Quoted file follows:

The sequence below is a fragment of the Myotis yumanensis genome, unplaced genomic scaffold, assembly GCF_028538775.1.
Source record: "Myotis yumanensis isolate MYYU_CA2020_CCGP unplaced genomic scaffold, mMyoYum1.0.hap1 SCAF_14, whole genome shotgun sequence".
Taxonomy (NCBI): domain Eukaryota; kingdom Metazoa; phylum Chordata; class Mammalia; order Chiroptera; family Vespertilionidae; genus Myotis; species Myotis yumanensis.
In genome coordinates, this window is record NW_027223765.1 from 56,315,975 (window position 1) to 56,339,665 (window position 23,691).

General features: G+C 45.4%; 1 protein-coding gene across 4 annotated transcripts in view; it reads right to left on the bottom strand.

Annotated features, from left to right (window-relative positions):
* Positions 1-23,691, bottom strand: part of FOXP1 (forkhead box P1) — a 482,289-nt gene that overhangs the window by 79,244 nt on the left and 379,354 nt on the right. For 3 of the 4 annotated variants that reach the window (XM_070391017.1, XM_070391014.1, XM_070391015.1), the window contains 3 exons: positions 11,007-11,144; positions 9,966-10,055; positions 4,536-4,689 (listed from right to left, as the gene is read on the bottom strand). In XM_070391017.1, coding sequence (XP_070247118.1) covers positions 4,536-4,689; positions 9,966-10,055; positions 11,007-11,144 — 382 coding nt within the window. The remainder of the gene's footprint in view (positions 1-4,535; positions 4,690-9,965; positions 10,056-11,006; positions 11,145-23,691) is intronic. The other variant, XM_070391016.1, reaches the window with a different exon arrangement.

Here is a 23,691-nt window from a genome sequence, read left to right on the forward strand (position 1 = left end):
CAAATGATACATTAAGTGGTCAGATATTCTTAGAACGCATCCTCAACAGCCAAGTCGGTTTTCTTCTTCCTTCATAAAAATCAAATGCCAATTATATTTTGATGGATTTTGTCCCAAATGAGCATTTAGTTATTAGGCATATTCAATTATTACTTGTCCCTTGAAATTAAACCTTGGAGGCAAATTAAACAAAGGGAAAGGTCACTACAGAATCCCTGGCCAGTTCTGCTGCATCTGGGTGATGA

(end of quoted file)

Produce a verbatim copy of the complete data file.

The sequence below is a fragment of the Myotis yumanensis genome, unplaced genomic scaffold, assembly GCF_028538775.1.
Source record: "Myotis yumanensis isolate MYYU_CA2020_CCGP unplaced genomic scaffold, mMyoYum1.0.hap1 SCAF_14, whole genome shotgun sequence".
Taxonomy (NCBI): domain Eukaryota; kingdom Metazoa; phylum Chordata; class Mammalia; order Chiroptera; family Vespertilionidae; genus Myotis; species Myotis yumanensis.
In genome coordinates, this window is record NW_027223765.1 from 56,315,975 (window position 1) to 56,339,665 (window position 23,691).

General features: G+C 45.4%; 1 protein-coding gene across 4 annotated transcripts in view; it reads right to left on the bottom strand.

Annotated features, from left to right (window-relative positions):
* Positions 1-23,691, bottom strand: part of FOXP1 (forkhead box P1) — a 482,289-nt gene that overhangs the window by 79,244 nt on the left and 379,354 nt on the right. For 3 of the 4 annotated variants that reach the window (XM_070391017.1, XM_070391014.1, XM_070391015.1), the window contains 3 exons: positions 11,007-11,144; positions 9,966-10,055; positions 4,536-4,689 (listed from right to left, as the gene is read on the bottom strand). In XM_070391017.1, coding sequence (XP_070247118.1) covers positions 4,536-4,689; positions 9,966-10,055; positions 11,007-11,144 — 382 coding nt within the window. The remainder of the gene's footprint in view (positions 1-4,535; positions 4,690-9,965; positions 10,056-11,006; positions 11,145-23,691) is intronic. The other variant, XM_070391016.1, reaches the window with a different exon arrangement.

Here is a 23,691-nt window from a genome sequence, read left to right on the forward strand (position 1 = left end):
CAAATGATACATTAAGTGGTCAGATATTCTTAGAACGCATCCTCAACAGCCAAGTCGGTTTTCTTCTTCCTTCATAAAAATCAAATGCCAATTATATTTTGATGGATTTTGTCCCAAATGAGCATTTAGTTATTAGGCATATTCAATTATTACTTGTCCCTTGAAATTAAACCTTGGAGGCAAATTAAACAAAGGGAAAGGTCACTACAGAATCCCTGGCCAGTTCTGCTGCATCTGGGTGATGA